Global Investing

Baton passing to the emerging markets consumer

Is there a change of sector leadership underway within emerging markets?

For years, commodities and energy delivered world-beating returns to emerging market investors. Yet in recent years there are signs of a shift, says Todd Henry, equity portfolio specialist at T.Rowe Price.

With the China tailwind no longer as strong as before demand for oil and metals will not be as robust as in the past decade, Henry says. But in China as well as elsewhere, disposable incomes have risen as a result of the fast economic growth these countries experienced in the past decade.

Check out the following two graphics from T.Rowe Price.

The first figure shows that in the ten years to December 2007, just before the global financial crisis erupted, emerging equities returned 300 percent in dollar terms. The two sectors that won the returns race in this period were energy and commodities, with dollar-based returns of around 650 percent. This is not surprising, given the enormous surge in Chinese demand for all manner of commodities, from oil to steel, as it fired up its exporters’ factories and embarked on a frenzy of infrastructure improvements.

The chart shows that consumer discretionary shares (comprising of auto or luxury goods makers)  didn’t actually do too badly either,  returning more than 300 percent. But they sat 5th in the rankings, beaten also by financials and healthcare in terms of returns. Shares in consumer staples (essential goods) came in sixth.

But take a look at the second chart showing sector returns between January 2008 and June  2012.  What a turnaround. Now it is indeed the EM consumer who started to deliver,  with consumer staples returning around 70 percent in this period while discretionaries provided returns of around 40 percent.

Survival of the fattest?

Is there room only for the biggest, most aggressively-marketed funds in crisis-hit Europe?

Europe’s ten best-selling funds have attracted nearly a third of net sales across bonds, equity and mixed assets so far this year, as the grey bars show in the following chart from Thomson Reuters’ fund research firm Lipper.

TEN MOST SUCCESSFUL FUNDS’ NET SALES AS A PROPORTION OF ALL SALES

The numbers — which exclude ETFs — are even more staggering if looking at at the concentration of sales into groups/companies, rather than at fund level.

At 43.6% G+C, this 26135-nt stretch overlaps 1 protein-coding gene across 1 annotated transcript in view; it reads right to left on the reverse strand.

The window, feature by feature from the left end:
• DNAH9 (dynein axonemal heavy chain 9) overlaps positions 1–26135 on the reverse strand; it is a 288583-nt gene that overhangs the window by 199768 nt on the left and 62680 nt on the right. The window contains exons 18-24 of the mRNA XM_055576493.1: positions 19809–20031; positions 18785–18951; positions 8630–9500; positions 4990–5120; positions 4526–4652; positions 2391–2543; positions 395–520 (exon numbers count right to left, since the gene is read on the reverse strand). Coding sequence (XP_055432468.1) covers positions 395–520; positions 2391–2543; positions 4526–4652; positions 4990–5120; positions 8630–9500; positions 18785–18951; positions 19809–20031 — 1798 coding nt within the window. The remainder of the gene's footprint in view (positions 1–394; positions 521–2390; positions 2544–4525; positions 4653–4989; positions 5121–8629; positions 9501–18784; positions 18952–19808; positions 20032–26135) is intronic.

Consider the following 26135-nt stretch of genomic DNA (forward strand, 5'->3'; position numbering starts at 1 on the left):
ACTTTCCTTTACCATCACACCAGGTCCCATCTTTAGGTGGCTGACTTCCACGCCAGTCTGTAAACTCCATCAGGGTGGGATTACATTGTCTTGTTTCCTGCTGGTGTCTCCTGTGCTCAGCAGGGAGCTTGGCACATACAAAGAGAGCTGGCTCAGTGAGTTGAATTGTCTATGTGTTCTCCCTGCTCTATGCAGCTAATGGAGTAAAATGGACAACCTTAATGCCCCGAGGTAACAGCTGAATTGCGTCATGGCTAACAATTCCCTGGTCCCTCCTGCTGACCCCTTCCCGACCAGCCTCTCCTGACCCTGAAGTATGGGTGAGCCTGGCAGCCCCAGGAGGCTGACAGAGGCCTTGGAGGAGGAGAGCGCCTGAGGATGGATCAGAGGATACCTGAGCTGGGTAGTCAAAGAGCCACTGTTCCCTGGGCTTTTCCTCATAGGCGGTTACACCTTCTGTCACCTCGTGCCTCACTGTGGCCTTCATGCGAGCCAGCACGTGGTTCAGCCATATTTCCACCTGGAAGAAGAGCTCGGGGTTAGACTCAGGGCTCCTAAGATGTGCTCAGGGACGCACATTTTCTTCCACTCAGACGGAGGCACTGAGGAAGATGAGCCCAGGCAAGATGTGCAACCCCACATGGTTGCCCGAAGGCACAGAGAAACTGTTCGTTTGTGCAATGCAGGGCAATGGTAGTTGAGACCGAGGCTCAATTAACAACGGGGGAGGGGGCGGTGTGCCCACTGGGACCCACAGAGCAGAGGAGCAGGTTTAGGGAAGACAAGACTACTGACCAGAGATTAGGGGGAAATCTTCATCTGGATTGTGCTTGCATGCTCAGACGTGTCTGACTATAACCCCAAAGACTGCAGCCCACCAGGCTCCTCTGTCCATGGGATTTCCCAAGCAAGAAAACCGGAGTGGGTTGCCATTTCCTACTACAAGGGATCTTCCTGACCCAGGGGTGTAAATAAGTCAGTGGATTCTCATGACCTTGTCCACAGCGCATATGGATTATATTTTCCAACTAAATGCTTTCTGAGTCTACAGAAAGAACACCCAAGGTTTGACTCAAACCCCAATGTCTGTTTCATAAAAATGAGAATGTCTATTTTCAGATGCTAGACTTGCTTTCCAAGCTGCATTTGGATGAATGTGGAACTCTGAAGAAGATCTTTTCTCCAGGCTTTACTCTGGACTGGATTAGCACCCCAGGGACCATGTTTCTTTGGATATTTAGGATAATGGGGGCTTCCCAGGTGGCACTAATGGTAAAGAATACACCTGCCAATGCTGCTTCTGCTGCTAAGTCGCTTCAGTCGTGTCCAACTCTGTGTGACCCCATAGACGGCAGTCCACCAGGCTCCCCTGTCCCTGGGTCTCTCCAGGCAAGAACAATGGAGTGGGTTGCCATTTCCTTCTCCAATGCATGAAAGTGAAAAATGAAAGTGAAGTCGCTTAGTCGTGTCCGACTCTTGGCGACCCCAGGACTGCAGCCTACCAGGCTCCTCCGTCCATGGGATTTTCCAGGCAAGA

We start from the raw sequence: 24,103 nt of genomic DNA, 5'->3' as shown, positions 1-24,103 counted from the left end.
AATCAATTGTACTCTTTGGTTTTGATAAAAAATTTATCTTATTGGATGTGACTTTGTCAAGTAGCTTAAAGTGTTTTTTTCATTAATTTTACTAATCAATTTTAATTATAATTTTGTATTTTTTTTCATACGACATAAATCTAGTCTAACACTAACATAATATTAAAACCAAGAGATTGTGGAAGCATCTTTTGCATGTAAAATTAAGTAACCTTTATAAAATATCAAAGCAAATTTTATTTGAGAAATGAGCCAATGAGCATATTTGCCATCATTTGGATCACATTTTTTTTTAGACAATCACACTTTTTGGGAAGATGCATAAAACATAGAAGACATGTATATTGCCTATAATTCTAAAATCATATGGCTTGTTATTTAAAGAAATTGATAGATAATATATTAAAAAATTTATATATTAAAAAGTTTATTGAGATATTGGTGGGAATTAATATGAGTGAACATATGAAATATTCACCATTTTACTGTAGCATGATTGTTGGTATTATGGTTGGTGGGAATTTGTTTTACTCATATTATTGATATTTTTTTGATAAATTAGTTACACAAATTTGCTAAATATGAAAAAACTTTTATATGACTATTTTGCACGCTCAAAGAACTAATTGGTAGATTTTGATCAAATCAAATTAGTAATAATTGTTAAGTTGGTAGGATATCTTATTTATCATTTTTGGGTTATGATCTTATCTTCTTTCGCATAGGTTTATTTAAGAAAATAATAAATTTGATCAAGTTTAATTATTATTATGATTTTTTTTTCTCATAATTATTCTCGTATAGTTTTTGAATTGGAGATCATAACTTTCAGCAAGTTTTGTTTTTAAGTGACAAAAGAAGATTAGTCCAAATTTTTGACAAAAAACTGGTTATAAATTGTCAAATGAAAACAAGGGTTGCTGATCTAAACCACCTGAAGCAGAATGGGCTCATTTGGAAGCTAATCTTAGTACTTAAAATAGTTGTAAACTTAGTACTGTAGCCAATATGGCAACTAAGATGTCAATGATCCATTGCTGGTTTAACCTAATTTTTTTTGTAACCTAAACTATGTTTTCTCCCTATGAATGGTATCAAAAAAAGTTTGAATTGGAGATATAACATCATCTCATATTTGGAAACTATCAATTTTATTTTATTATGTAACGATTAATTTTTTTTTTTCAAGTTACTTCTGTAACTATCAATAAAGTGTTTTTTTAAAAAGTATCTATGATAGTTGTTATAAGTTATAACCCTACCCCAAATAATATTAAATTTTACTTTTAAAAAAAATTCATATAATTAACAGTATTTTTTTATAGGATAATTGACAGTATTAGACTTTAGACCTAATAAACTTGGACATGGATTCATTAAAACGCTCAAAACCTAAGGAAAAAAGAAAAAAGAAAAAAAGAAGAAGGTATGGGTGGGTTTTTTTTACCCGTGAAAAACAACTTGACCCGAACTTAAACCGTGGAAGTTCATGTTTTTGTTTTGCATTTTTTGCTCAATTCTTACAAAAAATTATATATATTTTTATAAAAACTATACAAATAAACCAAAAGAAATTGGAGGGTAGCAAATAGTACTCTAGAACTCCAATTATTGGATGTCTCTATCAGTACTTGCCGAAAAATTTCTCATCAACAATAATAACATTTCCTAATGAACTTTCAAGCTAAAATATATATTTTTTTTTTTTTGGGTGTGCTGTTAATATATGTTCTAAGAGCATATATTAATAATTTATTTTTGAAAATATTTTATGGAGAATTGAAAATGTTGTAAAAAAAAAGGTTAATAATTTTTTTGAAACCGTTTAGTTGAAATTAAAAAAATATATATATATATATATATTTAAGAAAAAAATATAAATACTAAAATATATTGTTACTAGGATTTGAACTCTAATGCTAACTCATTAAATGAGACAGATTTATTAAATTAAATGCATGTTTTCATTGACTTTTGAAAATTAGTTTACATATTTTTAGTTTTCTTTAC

Chaco signals warning for Argentina debt

A raft of Argentine provinces and municipalities suffered credit rating downgrades this week after one of their number, Chaco, in the north of the country, ran out of hard currency on the eve of a bond payment. Instead it paid creditors $260,000 in pesos. Now Chaco wants creditors to swap $30 million in dollar debt for peso bonds because it still cannot get its hands on any hard currency.

The episode is a frightening reminder of Argentina’s $100 billion debt default 10 years ago and unsurprisingly has triggered a surge in bond yields and credit default swaps (CDS). But broader questions also arise from it.

First, will debt “pesification” by some Argentine municipalities snowball to affect international bonds as well? And second, is municipal debt likely to become a problem for other emerging markets in coming months?

Ireland descends from risky debt heights

Good news for Europe as the cost for insuring sovereign debt against default fell in the third quarter of 2012, according to the CMA Global Sovereign Credit Risk report.

Ireland slipped out of the 10 most risky sovereigns for the first time since the first quarter of 2010 according to CMA, making space for Lebanon to enter the club of the world’s ten most risky sovereign debt issuers.

Although Irish 5-year credit default swap spreads tightened to 317 basis points from 554 basis points in the third quarter, there is still a 25 percent chance that Ireland will not be able to honour its debt or restructure it over the next five years.